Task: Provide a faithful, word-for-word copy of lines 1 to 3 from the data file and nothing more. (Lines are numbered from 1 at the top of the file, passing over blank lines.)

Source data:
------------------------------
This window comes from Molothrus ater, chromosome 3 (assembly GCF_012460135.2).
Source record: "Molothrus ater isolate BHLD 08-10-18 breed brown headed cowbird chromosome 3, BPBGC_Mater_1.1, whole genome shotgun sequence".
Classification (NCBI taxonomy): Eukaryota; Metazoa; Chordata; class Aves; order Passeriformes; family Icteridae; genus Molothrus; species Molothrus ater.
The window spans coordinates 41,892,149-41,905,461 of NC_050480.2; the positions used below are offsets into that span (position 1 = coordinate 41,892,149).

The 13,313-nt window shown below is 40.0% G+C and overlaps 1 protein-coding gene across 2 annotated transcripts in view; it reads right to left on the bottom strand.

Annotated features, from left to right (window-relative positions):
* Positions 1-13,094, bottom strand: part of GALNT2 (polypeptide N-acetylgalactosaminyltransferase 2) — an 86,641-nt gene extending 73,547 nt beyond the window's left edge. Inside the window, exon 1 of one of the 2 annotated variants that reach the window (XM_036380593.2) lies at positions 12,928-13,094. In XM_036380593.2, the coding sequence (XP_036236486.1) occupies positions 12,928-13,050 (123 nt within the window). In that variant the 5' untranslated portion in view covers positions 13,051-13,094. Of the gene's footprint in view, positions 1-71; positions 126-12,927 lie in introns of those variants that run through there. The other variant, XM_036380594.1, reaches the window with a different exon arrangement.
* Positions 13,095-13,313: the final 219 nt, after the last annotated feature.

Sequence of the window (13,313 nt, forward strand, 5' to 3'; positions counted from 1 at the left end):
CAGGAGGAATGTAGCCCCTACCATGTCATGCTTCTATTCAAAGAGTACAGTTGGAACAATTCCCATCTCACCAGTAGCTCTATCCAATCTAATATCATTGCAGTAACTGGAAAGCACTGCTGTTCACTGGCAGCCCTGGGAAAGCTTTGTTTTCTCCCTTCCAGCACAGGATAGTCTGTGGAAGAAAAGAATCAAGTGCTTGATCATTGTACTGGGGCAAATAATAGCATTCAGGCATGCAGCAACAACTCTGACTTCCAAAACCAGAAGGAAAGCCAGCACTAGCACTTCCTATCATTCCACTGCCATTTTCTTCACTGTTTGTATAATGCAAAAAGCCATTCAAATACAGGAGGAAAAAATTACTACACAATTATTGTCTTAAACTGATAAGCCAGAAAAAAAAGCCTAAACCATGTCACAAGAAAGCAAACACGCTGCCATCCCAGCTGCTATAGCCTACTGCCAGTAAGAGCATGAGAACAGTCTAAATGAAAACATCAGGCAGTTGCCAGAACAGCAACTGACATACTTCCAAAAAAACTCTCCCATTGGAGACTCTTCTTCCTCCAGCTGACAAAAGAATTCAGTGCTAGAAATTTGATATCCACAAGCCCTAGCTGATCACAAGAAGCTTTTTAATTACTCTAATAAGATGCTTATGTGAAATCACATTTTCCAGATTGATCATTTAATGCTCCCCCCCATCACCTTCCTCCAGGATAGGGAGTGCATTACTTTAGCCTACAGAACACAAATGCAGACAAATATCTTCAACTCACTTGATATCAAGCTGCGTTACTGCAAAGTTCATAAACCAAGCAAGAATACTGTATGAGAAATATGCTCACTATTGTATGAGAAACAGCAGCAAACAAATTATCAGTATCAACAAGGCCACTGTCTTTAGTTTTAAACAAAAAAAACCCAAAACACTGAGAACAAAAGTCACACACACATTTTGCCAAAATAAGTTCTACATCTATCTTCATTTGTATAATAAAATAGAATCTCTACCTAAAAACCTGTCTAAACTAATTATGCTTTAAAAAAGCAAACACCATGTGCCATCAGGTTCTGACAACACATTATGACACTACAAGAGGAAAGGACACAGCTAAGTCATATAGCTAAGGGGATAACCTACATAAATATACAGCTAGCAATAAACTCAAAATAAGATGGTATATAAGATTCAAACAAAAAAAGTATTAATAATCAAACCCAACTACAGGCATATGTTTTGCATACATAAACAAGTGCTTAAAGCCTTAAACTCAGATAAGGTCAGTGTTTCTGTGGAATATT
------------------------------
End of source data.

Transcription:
This window comes from Molothrus ater, chromosome 3 (assembly GCF_012460135.2).
Source record: "Molothrus ater isolate BHLD 08-10-18 breed brown headed cowbird chromosome 3, BPBGC_Mater_1.1, whole genome shotgun sequence".
Classification (NCBI taxonomy): Eukaryota; Metazoa; Chordata; class Aves; order Passeriformes; family Icteridae; genus Molothrus; species Molothrus ater.